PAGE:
In between tuning and stabs at recapturing the magic of near-songs from weeks past, discussion turned to a coming gig in New York City. That led back to another ill-fated city gig, a night that ended with the band drinking Rheingold in a parking lot sitting on the equipment they'd hauled to Brooklyn. The club owner refused to let them play because they hadn't sold the required 30 tickets.

But to forestall growing up and the threat of a "real" job, the band has to get signed. Sometimes, the goal seems so near that one phone call could put them on a plane to California. Other times, it seems so distant that a couple backstage passes to the Warped Tour are "totally awesome."

The waltz wiht music companies can be both exhilerating and exasperating; some talent scounts contact hundreds of bands a month, but don't sign any of them. A few weeks ago a nibble from the "mouthpiece" of an artists and repertory person at an unspecified major label, sent Mr. Guerci, from Belford, oscillating between euphoria and paranoia. "Could someone be playing a cruel joke?" Mr. Silverman wondered. Mr. O'Gibney, from Monmouth Beach, dashed around his house shouting: "I'm selling my car! I'm quitting my job right now!" His grandmother burst into tears, he said.

From Downtown remains unsigned, but still thrashing. In a perfect world? "We'd be signed to Epitaph like the Souls," Mr. O'Gibney said - and singing on the main stage of the Warped Tour. - Deirdre Day-Macleod - The New York Times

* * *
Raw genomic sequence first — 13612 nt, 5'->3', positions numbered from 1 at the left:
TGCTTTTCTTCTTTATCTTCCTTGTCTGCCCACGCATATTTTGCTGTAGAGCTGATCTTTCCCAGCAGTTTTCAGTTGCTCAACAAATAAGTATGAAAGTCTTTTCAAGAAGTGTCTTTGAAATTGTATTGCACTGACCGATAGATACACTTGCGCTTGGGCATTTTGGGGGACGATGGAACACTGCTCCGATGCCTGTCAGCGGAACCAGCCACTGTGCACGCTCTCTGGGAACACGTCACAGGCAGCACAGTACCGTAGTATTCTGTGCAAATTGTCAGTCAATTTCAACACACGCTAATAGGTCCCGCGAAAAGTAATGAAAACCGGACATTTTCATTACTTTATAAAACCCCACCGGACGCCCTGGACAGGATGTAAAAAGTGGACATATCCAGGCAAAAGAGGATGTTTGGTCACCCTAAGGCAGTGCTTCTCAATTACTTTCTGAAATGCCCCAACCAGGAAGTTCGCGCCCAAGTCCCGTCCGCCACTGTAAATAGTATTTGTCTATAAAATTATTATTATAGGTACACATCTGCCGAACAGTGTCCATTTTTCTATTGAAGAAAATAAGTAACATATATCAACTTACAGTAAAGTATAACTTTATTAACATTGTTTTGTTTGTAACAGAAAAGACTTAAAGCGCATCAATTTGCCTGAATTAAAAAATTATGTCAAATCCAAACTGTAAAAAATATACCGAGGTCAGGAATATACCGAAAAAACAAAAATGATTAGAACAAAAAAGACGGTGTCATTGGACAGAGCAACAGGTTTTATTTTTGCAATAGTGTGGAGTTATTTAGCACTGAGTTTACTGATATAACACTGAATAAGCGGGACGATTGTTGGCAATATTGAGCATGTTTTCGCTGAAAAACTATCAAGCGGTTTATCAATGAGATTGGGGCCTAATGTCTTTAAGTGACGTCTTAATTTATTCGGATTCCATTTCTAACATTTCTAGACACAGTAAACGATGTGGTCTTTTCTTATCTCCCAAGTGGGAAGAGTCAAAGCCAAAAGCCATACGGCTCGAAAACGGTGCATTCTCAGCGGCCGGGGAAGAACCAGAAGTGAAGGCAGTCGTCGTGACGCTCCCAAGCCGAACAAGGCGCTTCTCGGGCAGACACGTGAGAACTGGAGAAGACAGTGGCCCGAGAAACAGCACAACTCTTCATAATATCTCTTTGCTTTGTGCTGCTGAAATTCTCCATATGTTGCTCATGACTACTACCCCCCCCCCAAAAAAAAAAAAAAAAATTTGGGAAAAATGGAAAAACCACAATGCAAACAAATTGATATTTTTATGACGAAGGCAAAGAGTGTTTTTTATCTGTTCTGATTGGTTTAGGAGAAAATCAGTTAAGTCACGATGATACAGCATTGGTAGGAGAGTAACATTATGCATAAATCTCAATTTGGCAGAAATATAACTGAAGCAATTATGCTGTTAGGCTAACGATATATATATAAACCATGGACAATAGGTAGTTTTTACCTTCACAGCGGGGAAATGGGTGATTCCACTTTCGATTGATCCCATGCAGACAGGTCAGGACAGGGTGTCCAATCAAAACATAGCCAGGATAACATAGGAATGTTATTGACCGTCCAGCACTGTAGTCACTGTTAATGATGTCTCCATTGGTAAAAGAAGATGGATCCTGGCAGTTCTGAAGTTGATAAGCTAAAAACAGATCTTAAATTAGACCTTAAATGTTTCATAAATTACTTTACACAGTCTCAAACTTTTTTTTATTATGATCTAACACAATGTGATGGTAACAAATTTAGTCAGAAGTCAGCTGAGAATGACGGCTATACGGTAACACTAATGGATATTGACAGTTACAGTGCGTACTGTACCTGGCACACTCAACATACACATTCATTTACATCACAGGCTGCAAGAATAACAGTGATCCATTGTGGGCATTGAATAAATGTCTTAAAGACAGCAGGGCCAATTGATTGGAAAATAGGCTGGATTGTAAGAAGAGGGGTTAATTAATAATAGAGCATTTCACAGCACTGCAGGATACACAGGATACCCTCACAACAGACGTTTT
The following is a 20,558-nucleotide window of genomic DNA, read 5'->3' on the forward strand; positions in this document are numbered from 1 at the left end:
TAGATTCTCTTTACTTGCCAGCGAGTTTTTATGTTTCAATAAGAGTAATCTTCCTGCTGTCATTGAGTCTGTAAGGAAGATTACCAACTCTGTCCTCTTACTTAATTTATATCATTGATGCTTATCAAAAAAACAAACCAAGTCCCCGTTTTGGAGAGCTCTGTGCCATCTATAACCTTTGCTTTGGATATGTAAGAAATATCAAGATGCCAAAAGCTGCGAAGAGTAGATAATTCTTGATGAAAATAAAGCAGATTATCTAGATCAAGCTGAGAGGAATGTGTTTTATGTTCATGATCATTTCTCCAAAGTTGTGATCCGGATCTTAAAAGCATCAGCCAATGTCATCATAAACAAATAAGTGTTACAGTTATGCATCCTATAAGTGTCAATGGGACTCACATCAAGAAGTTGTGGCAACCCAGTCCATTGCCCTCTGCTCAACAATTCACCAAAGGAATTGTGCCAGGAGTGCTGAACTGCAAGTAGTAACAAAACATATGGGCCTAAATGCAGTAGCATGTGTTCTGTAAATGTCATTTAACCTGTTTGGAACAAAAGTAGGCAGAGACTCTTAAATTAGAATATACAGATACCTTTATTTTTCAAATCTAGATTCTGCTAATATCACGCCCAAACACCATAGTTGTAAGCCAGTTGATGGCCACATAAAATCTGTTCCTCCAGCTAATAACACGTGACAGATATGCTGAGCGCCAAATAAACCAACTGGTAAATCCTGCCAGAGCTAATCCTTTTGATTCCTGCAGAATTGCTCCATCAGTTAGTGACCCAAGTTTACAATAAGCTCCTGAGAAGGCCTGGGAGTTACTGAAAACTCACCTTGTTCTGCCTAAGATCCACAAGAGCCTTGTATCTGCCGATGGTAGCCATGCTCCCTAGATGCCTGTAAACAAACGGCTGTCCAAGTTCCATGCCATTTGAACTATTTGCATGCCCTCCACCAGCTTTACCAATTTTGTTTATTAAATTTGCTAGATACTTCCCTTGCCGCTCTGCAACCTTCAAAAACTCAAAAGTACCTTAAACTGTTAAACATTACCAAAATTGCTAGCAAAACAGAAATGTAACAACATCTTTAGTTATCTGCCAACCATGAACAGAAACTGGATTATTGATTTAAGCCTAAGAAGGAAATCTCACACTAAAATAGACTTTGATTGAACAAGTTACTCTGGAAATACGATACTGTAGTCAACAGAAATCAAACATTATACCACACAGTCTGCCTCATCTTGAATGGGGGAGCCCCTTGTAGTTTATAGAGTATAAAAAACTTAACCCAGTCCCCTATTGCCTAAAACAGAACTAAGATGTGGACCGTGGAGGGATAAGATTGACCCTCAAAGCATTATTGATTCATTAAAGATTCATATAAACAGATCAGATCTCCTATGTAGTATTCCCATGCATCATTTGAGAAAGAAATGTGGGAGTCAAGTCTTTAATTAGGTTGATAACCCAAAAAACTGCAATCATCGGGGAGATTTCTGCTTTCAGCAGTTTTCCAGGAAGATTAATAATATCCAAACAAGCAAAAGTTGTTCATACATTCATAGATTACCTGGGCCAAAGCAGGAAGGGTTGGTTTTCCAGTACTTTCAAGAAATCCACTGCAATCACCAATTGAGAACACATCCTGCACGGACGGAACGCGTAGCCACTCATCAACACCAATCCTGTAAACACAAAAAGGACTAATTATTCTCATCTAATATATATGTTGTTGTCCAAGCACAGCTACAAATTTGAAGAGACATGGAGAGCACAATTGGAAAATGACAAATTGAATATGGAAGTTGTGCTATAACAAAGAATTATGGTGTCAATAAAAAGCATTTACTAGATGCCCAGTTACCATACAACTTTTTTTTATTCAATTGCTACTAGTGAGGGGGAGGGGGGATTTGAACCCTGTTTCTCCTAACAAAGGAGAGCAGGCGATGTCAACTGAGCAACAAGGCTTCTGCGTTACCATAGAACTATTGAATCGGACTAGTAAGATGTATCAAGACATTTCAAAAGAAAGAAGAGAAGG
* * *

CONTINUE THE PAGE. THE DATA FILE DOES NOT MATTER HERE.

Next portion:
Self Titled EP (2004) - 1. Punk.Drunk.Love 2. That Summer 3. Earth Angel.

I'll Drink to That (2005) - 1. Friends Don't Let Friends... 2. Content With Mediocrity 3. That Summer 4. No Regrets 5. Punk.Drunk.Love

Punk.Drunk.Love and That Summer have been played on a few college stations throughout NY and NJ.


Feeling a bit camera shy


It all began in a basement with two guys jamming on guitars. Greg and Bob began laying the foundation for From Downtown in 1997, by writing catchy songs with breakdowns and hooks.

Fast forward to a few years later, 2001. With the songs maturing and the sound, still raw, but taking shape they seek out and enlist then high schooler Steve Svenda to play drums. After spending some time playing shows and writing songs with singer Hank Goodhue, the band realized that what they were doing with the current line up had peaked and they could go no further. After a 3 month hiatus they came to the decision to part with Hank and reinvent themselves.

Enter Evan and Steve (or Squid as we'll later call him). With Bob moving from bass to rhythm guitar, From Downtown now had the depth they were looking for. After many sucessful shows with this line up in place, they decided to call on friend Tony Lasardo, formerly of Bigwig, to record and produce their first EP.

The release was small and very low budget, but it showed a lot about these 5 men. They showed a lot about themselves and what their all about, and an image took shape. An image of 5 guys who drink, party, rock, and are rooted in friendship.

Many, many shows later, as the buzz around From Downtown began to grow, they decided to go into the studio, the REAL studio, Big Blue Meenie in Jersey City, to record what would be their finest work to date. "I'll Drink to That" is a strong showing for this young band.

With many shows and touring planned for this new year From Downtown is rapidly gaining acclaim from some big names like The New York Times, Nitro Records, and Drive Thru Records.